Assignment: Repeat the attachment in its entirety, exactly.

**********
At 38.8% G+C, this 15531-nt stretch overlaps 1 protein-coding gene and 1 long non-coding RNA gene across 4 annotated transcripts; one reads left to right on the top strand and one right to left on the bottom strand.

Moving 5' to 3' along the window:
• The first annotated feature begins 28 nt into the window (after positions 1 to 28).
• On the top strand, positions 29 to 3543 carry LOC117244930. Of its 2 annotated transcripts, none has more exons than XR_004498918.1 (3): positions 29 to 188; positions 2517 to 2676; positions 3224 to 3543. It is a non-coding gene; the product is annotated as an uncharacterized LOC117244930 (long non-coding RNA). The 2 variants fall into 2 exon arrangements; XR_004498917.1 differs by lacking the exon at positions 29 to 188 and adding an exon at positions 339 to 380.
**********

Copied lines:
At 38.8% G+C, this 15531-nt stretch overlaps 1 protein-coding gene and 1 long non-coding RNA gene across 4 annotated transcripts; one reads left to right on the top strand and one right to left on the bottom strand.

Moving 5' to 3' along the window:
• The first annotated feature begins 28 nt into the window (after positions 1 to 28).
• On the top strand, positions 29 to 3543 carry LOC117244930. Of its 2 annotated transcripts, none has more exons than XR_004498918.1 (3): positions 29 to 188; positions 2517 to 2676; positions 3224 to 3543. It is a non-coding gene; the product is annotated as an uncharacterized LOC117244930 (long non-coding RNA). The 2 variants fall into 2 exon arrangements; XR_004498917.1 differs by lacking the exon at positions 29 to 188 and adding an exon at positions 339 to 380.